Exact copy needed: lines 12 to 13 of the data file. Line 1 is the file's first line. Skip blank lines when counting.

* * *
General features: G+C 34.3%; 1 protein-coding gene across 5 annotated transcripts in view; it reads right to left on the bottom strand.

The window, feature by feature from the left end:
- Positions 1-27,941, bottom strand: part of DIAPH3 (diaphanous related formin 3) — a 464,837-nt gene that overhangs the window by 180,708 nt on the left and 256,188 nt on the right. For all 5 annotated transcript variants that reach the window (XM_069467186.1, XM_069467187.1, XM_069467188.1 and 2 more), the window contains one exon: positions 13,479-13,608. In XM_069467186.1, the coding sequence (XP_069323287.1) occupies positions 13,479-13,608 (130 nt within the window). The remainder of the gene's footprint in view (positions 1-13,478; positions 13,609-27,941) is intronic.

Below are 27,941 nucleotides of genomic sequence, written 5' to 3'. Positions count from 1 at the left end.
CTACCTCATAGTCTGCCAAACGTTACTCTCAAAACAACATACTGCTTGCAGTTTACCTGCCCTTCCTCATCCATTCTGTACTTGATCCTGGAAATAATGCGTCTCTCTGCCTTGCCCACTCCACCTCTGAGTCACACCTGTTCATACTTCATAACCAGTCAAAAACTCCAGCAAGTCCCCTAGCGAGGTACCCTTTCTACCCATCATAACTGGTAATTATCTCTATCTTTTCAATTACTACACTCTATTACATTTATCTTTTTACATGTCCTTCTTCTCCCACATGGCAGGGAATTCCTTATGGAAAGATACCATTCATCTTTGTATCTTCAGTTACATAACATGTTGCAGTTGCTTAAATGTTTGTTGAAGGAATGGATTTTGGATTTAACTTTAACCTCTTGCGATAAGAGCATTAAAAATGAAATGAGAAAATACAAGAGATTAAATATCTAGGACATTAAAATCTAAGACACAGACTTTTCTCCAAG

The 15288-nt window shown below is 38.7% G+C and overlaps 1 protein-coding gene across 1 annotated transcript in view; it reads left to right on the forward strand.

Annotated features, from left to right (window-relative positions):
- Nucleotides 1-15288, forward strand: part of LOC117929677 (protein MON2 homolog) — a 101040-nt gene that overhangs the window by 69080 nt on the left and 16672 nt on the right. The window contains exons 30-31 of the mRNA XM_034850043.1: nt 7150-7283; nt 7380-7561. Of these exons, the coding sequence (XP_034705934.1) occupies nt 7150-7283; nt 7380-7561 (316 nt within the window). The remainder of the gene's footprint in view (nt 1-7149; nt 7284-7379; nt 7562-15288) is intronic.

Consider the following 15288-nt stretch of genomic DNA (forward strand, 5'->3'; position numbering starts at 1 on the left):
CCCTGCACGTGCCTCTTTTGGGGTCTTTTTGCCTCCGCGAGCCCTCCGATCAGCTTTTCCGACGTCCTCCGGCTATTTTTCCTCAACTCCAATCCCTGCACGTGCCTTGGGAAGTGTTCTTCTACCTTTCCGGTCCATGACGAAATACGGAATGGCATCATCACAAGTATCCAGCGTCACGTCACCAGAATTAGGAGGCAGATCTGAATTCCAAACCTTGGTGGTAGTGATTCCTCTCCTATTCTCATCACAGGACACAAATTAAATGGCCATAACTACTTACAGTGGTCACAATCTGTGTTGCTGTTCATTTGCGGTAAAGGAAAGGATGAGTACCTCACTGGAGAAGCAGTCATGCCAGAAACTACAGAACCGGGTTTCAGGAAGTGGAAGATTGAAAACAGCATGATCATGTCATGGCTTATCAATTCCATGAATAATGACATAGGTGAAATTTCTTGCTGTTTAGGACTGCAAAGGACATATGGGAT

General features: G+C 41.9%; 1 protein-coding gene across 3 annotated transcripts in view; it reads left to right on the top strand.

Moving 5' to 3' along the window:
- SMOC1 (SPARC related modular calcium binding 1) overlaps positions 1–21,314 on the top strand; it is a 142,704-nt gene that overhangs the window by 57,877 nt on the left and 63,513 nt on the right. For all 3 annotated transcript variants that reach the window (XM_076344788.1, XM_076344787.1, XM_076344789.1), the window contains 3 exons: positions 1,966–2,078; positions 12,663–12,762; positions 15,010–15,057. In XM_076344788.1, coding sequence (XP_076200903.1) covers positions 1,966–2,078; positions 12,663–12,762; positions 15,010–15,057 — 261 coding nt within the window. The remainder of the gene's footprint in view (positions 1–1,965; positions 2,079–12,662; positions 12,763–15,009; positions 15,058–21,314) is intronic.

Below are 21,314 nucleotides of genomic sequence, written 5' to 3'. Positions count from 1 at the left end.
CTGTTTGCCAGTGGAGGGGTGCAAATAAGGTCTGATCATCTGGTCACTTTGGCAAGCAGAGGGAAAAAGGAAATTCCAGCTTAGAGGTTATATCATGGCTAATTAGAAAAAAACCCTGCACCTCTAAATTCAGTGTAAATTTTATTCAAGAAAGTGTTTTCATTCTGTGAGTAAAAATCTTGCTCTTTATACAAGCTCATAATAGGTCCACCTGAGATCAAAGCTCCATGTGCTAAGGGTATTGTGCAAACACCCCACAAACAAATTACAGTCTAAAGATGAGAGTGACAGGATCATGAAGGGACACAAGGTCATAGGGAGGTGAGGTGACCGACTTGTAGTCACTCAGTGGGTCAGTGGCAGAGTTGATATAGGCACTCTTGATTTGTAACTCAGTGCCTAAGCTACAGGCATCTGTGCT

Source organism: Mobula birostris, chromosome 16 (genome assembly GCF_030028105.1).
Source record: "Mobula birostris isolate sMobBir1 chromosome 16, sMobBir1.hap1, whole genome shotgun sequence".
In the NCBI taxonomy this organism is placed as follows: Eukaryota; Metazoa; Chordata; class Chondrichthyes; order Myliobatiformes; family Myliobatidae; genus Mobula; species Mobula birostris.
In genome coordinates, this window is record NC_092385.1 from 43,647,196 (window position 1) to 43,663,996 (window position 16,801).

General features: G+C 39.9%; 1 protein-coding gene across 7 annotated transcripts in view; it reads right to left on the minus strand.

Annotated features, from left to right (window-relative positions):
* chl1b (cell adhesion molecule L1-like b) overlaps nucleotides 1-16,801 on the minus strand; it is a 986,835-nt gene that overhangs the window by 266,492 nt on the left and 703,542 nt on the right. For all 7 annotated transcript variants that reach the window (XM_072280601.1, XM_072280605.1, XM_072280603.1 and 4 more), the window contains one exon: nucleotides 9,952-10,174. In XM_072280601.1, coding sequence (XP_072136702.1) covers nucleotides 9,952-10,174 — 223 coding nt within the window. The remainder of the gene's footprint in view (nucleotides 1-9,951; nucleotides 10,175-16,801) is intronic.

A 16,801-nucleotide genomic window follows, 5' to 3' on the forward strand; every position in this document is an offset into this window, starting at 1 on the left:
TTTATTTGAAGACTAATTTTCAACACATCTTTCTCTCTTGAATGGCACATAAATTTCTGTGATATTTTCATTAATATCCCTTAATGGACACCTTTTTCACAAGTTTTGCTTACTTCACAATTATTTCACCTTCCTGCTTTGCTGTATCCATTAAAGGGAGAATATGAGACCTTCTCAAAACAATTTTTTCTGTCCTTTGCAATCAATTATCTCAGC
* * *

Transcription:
Moving 5' to 3' along the window:
- SMOC1 (SPARC related modular calcium binding 1) overlaps positions 1–21,314 on the top strand; it is a 142,704-nt gene that overhangs the window by 57,877 nt on the left and 63,513 nt on the right. For all 3 annotated transcript variants that reach the window (XM_076344788.1, XM_076344787.1, XM_076344789.1), the window contains 3 exons: positions 1,966–2,078; positions 12,663–12,762; positions 15,010–15,057. In XM_076344788.1, coding sequence (XP_076200903.1) covers positions 1,966–2,078; positions 12,663–12,762; positions 15,010–15,057 — 261 coding nt within the window. The remainder of the gene's footprint in view (positions 1–1,965; positions 2,079–12,662; positions 12,763–15,009; positions 15,058–21,314) is intronic.